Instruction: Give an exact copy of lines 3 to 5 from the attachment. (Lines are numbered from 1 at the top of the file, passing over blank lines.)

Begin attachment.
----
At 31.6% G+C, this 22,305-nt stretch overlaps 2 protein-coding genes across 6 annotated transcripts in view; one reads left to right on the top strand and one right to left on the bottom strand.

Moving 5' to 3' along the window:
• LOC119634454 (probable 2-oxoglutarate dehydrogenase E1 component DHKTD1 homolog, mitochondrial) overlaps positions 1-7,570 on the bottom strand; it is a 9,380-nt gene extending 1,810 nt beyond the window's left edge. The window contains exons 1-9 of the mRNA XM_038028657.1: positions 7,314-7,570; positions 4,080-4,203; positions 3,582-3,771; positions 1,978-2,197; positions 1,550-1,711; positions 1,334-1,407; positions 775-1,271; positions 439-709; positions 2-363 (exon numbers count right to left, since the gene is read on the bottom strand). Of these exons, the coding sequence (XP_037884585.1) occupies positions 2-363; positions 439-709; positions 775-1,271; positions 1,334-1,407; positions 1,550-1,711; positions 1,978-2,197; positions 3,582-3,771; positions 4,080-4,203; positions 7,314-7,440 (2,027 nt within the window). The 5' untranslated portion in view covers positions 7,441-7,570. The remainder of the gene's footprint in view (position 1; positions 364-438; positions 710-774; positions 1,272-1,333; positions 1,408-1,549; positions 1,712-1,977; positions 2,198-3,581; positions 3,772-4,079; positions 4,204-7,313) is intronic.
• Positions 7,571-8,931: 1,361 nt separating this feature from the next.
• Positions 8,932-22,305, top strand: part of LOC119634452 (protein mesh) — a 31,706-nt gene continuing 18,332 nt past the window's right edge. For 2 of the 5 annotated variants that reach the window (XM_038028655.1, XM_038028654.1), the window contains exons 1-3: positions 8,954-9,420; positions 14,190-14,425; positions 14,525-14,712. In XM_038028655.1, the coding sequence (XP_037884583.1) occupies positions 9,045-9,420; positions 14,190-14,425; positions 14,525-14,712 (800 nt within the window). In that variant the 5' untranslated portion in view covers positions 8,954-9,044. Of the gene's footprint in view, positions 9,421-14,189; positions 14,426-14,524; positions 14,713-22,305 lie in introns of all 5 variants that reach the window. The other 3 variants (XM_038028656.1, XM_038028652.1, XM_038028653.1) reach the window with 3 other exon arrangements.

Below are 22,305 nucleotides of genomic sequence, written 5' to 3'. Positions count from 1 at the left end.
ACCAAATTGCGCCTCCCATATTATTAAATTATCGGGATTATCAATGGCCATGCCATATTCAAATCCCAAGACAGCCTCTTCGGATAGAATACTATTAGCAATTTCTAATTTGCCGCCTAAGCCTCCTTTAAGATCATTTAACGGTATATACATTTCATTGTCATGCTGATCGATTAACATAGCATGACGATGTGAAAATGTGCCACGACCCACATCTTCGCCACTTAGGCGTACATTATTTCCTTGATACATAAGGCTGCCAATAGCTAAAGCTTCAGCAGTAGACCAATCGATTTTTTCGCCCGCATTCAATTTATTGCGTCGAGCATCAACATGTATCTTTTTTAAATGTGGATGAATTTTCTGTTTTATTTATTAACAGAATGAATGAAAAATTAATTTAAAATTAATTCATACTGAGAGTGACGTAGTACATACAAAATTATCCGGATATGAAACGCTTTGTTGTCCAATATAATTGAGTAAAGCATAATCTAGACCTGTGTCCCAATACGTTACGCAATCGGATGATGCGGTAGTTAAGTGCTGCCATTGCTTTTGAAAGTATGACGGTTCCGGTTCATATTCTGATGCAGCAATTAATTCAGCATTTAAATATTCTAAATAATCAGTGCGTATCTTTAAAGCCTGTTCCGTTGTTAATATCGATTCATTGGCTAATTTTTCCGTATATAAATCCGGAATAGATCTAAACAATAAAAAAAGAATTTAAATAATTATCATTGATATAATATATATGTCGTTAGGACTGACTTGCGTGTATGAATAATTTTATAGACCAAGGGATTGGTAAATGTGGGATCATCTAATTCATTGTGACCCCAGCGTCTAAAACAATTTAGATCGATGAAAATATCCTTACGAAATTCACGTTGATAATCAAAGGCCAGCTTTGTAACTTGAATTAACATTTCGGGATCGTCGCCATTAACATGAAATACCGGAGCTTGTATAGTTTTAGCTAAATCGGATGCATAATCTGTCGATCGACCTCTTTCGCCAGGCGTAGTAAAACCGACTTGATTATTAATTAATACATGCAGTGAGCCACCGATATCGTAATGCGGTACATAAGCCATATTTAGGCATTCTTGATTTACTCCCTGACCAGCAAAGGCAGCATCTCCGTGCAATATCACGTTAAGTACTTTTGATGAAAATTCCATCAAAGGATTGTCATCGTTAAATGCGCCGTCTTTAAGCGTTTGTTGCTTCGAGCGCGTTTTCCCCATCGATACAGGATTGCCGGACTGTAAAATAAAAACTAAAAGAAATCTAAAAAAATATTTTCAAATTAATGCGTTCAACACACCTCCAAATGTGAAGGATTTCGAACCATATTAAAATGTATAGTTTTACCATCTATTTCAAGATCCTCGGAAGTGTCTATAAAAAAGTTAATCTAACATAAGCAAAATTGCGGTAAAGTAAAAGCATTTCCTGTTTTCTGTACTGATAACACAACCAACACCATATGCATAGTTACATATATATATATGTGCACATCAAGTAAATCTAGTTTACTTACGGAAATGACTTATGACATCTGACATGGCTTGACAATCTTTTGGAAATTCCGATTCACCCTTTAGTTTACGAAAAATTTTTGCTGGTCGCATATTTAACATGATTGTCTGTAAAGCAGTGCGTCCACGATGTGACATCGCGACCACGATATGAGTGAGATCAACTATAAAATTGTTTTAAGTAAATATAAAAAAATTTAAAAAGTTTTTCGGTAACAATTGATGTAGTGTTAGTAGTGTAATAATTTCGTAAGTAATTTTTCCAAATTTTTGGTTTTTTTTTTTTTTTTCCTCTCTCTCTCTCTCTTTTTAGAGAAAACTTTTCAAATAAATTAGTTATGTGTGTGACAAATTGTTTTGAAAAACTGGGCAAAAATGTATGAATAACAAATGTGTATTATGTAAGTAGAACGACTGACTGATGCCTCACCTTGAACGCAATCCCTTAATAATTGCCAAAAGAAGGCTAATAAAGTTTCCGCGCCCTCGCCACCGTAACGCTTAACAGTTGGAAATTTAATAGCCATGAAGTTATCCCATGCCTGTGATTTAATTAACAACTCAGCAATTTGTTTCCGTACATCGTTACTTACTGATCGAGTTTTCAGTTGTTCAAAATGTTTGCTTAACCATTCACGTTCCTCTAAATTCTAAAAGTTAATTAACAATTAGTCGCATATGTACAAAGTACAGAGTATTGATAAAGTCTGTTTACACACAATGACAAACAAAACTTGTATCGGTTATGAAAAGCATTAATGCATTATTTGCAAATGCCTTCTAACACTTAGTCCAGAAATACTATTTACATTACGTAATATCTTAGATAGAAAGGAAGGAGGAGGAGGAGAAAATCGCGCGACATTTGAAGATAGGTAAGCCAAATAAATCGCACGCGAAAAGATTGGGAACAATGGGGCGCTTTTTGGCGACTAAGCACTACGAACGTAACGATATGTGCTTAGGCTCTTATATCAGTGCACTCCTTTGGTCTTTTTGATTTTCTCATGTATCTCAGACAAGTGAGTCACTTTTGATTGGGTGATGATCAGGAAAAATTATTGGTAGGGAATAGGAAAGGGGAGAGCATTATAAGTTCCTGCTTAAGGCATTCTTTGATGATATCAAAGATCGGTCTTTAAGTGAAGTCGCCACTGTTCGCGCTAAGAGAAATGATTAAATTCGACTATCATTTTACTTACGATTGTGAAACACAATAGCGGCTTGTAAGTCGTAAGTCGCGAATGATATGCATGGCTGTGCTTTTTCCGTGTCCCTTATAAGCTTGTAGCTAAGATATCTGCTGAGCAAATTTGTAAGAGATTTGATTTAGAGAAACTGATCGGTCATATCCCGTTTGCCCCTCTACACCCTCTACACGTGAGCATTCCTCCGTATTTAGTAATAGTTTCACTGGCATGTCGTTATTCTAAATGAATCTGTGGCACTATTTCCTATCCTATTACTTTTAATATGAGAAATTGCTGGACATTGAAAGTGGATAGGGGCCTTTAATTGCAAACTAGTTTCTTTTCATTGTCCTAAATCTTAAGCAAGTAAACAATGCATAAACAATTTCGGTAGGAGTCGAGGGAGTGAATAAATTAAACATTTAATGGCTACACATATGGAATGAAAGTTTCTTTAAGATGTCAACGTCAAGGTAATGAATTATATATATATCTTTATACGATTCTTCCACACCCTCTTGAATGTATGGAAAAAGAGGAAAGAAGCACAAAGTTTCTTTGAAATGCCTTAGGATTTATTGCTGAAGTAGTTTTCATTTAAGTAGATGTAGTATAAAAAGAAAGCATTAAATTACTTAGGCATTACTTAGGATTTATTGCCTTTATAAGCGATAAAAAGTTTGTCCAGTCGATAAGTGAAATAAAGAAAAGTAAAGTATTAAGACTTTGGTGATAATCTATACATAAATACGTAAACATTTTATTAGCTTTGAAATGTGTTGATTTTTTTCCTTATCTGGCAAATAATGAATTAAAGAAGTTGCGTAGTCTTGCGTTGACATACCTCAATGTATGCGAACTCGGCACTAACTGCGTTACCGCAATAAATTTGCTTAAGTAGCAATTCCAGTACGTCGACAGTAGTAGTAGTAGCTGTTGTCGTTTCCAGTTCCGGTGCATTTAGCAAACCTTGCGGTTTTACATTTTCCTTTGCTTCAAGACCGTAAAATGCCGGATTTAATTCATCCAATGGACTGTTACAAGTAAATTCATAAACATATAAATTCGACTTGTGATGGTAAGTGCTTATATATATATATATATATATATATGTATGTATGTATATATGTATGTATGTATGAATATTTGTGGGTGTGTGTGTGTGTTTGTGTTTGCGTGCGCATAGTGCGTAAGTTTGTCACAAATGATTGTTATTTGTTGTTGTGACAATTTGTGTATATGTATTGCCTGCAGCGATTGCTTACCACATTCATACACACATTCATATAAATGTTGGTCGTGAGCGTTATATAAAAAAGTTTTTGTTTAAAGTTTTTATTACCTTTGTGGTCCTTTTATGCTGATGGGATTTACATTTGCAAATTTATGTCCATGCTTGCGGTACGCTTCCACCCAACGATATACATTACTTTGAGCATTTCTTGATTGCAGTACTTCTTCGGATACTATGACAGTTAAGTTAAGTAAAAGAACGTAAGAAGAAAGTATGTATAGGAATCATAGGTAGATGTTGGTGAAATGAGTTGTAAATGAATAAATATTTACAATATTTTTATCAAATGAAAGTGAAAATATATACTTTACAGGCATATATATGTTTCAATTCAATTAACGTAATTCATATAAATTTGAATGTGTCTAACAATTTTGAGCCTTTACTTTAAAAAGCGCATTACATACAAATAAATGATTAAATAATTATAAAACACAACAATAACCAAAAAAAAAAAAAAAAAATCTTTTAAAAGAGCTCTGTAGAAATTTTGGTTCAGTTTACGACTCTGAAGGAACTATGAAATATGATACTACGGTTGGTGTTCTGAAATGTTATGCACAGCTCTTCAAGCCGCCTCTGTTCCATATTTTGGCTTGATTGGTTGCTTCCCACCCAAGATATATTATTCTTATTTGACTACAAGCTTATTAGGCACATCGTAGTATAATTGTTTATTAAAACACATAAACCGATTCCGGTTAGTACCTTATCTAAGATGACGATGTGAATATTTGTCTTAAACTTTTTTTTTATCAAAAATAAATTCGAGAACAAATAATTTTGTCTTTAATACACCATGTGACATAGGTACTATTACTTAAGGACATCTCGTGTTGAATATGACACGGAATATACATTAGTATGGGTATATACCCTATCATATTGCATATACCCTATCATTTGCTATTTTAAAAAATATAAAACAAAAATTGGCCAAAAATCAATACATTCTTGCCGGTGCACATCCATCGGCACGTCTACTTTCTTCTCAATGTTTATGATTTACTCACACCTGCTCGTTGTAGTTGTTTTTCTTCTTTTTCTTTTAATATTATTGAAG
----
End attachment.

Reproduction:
• LOC119634454 (probable 2-oxoglutarate dehydrogenase E1 component DHKTD1 homolog, mitochondrial) overlaps positions 1-7,570 on the bottom strand; it is a 9,380-nt gene extending 1,810 nt beyond the window's left edge. The window contains exons 1-9 of the mRNA XM_038028657.1: positions 7,314-7,570; positions 4,080-4,203; positions 3,582-3,771; positions 1,978-2,197; positions 1,550-1,711; positions 1,334-1,407; positions 775-1,271; positions 439-709; positions 2-363 (exon numbers count right to left, since the gene is read on the bottom strand). Of these exons, the coding sequence (XP_037884585.1) occupies positions 2-363; positions 439-709; positions 775-1,271; positions 1,334-1,407; positions 1,550-1,711; positions 1,978-2,197; positions 3,582-3,771; positions 4,080-4,203; positions 7,314-7,440 (2,027 nt within the window). The 5' untranslated portion in view covers positions 7,441-7,570. The remainder of the gene's footprint in view (position 1; positions 364-438; positions 710-774; positions 1,272-1,333; positions 1,408-1,549; positions 1,712-1,977; positions 2,198-3,581; positions 3,772-4,079; positions 4,204-7,313) is intronic.
• Positions 7,571-8,931: 1,361 nt separating this feature from the next.
• Positions 8,932-22,305, top strand: part of LOC119634452 (protein mesh) — a 31,706-nt gene continuing 18,332 nt past the window's right edge. For 2 of the 5 annotated variants that reach the window (XM_038028655.1, XM_038028654.1), the window contains exons 1-3: positions 8,954-9,420; positions 14,190-14,425; positions 14,525-14,712. In XM_038028655.1, the coding sequence (XP_037884583.1) occupies positions 9,045-9,420; positions 14,190-14,425; positions 14,525-14,712 (800 nt within the window). In that variant the 5' untranslated portion in view covers positions 8,954-9,044. Of the gene's footprint in view, positions 9,421-14,189; positions 14,426-14,524; positions 14,713-22,305 lie in introns of all 5 variants that reach the window. The other 3 variants (XM_038028656.1, XM_038028652.1, XM_038028653.1) reach the window with 3 other exon arrangements.